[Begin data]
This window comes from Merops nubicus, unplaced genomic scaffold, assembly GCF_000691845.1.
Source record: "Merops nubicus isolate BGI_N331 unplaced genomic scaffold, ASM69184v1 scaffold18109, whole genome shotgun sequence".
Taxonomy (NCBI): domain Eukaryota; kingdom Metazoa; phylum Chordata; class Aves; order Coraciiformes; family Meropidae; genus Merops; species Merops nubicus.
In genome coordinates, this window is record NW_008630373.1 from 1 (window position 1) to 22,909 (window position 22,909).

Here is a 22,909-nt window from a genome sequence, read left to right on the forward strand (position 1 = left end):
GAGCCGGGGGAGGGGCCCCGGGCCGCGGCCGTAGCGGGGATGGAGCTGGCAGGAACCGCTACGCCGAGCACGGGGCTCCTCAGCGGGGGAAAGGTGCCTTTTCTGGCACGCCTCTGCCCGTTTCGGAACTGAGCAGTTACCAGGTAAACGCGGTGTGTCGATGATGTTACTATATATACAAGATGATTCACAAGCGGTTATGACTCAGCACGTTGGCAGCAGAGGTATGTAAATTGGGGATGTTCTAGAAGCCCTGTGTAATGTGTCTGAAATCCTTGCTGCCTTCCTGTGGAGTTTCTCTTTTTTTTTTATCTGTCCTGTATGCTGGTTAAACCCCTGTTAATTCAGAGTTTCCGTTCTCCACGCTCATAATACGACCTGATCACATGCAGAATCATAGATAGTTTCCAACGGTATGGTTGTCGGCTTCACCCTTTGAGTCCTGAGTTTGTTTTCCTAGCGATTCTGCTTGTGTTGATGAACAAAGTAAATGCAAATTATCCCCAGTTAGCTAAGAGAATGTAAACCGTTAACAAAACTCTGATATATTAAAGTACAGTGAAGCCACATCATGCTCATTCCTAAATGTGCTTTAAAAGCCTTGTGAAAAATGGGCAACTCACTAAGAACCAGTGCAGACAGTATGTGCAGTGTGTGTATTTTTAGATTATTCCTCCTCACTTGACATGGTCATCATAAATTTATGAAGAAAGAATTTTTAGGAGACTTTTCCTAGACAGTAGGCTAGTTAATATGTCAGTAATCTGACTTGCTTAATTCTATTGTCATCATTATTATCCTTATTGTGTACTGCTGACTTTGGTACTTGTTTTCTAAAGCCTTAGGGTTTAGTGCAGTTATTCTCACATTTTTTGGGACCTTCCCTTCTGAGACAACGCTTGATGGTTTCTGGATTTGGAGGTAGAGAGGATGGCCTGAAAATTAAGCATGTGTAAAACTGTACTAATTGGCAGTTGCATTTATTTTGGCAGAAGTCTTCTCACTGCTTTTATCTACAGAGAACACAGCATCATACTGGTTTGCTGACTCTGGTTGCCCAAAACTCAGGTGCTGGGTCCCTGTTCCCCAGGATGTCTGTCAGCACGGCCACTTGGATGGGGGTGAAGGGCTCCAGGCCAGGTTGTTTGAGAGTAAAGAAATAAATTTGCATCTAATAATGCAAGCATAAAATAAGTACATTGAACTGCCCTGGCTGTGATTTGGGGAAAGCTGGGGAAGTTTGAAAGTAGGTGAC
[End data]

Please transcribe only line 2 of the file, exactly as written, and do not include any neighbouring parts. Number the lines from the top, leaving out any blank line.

Source record: "Merops nubicus isolate BGI_N331 unplaced genomic scaffold, ASM69184v1 scaffold18109, whole genome shotgun sequence".